Newly-discovered 26ft-high Egyptian statue of ancient pharaoh starts journey to Cairo museum

A 26ft high newly discovered Egyptian statue is starting its journey to a museum after it was discovered in a Cairo slum.

The statue of Pharaoh Ramses II, whose head was pulled from mud and groundwater by a bulldozer on Thursday, is around 26ft high and was discovered by a German-Egyptian team.

It is now being transported to the garden of the Cairo Museum where it will be on display to visitors from all over the world.

The discovery, hailed by the Antiquities Ministry as one of the most important ever, was made near the ruins of Ramses II’s temple in the ancient city of Heliopolis, located in the eastern part of modern-day Cairo.

The statue is being transported to a museum in Cairo
The statue is being transported to a museum in Cairo
(Photo: Reuters)
Parts of the statue are lifted out of the ground
Parts of the statue are lifted out of the ground
(Photo: Reuters)

Egyptian Antiquities Minister Khaled Al-Anani said: “Now my colleagues of the conservation department in the ministry will work on it, and the colossus, as well as the head, as well as the statue of limestone of the Seti II, will be in display in a few days in the garden of the Cairo museum, and the Seti II will be inside to be visited by all our guests from all over the world. It’s a big discovery.

The colossus’ head of what’s believed to be Ramses II was pulled from mud by a bulldozer on Thursday
(Photo: Anadolu)

“In my opinion, it’s one of the greatest discoveries of the last years.”

The most powerful and celebrated ruler of ancient Egypt, the pharaoh also known as Ramses the Great was the third of the Nineteenth Dynasty of Egypt and ruled from 1279 to 1213 BCE.

The discovery has been hailed as one of the most important ever
(Photo: Anadolu)
Ramses II was one of the most powerful and celebrated ruler of ancient Egypt
(Photo: Anadolu)

He led several military expeditions and expanded the Egyptian Empire to stretch from Syria in the east to Nubia in the south. His successors called him the “Great Ancestor”.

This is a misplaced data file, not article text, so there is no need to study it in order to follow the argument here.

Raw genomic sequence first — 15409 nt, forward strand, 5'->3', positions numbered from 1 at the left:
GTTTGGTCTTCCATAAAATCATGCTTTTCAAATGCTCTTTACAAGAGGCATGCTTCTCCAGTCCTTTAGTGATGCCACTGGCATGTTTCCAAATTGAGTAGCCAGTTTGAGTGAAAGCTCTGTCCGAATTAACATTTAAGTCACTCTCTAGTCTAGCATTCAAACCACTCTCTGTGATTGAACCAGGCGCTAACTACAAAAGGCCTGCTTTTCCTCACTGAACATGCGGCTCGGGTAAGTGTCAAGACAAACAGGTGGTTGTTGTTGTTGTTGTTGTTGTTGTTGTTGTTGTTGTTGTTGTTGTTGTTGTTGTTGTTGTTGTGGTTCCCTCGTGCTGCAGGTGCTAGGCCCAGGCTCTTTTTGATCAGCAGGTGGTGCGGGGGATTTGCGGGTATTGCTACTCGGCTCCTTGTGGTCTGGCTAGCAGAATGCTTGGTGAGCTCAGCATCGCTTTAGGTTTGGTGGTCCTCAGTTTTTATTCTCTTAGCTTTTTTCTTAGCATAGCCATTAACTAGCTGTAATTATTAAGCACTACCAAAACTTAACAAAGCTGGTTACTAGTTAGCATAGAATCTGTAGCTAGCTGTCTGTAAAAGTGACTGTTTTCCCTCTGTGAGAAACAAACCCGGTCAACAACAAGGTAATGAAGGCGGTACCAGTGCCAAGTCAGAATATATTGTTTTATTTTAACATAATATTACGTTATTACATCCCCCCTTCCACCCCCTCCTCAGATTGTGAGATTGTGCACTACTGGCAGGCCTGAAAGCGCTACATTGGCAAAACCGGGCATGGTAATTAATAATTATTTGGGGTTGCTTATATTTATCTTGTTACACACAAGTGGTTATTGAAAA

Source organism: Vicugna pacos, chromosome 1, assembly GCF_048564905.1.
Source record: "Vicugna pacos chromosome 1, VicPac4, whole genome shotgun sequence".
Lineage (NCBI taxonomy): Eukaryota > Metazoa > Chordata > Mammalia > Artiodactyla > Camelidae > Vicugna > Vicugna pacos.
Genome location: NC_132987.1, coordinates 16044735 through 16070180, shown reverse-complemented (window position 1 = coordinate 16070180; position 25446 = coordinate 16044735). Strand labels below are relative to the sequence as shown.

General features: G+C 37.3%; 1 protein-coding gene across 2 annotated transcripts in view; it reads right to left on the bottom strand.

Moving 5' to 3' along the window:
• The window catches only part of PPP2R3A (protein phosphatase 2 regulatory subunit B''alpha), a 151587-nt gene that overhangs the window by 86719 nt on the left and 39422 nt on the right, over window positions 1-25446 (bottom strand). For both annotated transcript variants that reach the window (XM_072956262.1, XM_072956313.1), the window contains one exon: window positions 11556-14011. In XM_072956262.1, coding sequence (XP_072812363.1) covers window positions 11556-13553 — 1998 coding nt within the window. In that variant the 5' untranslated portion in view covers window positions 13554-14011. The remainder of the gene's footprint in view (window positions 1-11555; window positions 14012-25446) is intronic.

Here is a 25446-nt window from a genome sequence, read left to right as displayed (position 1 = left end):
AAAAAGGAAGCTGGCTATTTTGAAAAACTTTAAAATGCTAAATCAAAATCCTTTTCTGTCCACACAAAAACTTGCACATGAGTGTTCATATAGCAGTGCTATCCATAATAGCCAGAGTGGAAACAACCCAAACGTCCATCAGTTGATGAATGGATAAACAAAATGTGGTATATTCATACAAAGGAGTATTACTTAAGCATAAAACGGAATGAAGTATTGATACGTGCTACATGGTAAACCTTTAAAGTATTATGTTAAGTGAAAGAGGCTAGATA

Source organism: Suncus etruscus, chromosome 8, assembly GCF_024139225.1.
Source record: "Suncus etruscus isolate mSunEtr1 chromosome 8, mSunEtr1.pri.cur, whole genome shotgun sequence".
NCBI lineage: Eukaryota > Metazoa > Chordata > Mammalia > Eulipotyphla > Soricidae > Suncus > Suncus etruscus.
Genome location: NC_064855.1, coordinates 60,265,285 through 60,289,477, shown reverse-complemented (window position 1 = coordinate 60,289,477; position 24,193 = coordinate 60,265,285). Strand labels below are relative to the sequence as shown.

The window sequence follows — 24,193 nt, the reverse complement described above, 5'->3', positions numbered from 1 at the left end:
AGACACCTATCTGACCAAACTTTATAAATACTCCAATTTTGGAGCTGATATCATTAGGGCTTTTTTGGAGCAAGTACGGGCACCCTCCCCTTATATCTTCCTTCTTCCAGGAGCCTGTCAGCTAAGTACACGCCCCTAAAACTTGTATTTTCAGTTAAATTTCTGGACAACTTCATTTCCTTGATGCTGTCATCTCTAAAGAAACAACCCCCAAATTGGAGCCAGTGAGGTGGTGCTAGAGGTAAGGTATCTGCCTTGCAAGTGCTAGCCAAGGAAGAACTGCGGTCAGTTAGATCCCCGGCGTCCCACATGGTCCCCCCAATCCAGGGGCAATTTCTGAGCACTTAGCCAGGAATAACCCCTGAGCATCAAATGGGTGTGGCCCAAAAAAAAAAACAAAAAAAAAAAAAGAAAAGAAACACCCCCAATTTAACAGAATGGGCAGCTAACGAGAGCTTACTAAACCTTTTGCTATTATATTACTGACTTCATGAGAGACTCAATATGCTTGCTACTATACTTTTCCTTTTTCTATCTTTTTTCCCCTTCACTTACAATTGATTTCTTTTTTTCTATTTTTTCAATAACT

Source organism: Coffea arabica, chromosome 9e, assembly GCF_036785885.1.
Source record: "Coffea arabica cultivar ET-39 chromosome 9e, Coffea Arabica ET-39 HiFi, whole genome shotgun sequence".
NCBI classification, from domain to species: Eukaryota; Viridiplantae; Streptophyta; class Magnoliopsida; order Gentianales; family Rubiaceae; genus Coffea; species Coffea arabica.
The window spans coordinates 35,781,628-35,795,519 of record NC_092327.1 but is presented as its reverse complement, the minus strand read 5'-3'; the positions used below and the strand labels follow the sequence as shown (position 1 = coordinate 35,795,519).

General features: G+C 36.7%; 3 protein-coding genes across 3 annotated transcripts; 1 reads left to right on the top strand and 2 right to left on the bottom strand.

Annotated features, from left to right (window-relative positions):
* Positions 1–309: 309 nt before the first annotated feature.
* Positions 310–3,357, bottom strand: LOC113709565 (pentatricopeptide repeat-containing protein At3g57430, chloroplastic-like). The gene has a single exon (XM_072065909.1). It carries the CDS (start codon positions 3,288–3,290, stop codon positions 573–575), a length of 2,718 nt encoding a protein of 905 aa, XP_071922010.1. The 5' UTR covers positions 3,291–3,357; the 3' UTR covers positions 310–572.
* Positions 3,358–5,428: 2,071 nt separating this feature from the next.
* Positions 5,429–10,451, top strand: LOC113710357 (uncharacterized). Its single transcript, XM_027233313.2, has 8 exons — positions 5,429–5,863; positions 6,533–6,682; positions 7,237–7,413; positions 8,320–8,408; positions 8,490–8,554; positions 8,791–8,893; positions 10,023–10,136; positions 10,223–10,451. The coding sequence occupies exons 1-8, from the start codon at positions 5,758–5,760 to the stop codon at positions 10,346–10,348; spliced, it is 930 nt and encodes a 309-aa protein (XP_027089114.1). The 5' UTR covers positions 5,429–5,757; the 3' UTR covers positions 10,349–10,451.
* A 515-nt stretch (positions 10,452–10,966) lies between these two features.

Experts will now attempt to extract the remaining pieces of both statues before restoring them. If they are successful and the colossus is proven to depict Ramses II, it will be moved to the entrance of the Grand Egyptian Museum, set to open in 2018.

“We found the bust of the statue and the lower part of the head and now we removed the head and we found the crown and the right ear and a fragment of the right eye,” Anani said.

The discovery was made in the working class area of Matariya, among unfinished buildings and mud roads.

Ancient Egyptians believed Heliopolis was the place where the sun god lives
(Photo: Anadolu)
(Photo: Anadolu)

The joint Egyptian-German expedition also found the upper part of a life-sized limestone statue of Pharaoh Seti II, Ramses II’s grandson, that is 80 centimetres long.

Experts will now attempt to extract the remaining pieces of both statues before restoring them.

Dietrich Raue, the head of the German team, said the archaeologists were working hard to lift the statues so they can be transported to another site for restoration.

The discovery was made in the working class area of Matariya
(Photo: Anadolu)
Archaeologists discovered the massive statue in a Cairo slum
(Photo: Anadolu)

He added that Ancient Egyptians believed Heliopolis was the place where the sun god lives, meaning it was off-limits for any royal residences.

“The sun god created the world in Heliopolis, in Matariya. That’s what I always tell the people here when they say is there anything important. According to the pharaonic belief, the world was created in Matariya,” Raue said.

“That means everything had to be built here. Statues, temples, obelisks, everything. But … the king never lived in Matariya, because it was the sun god living here.”

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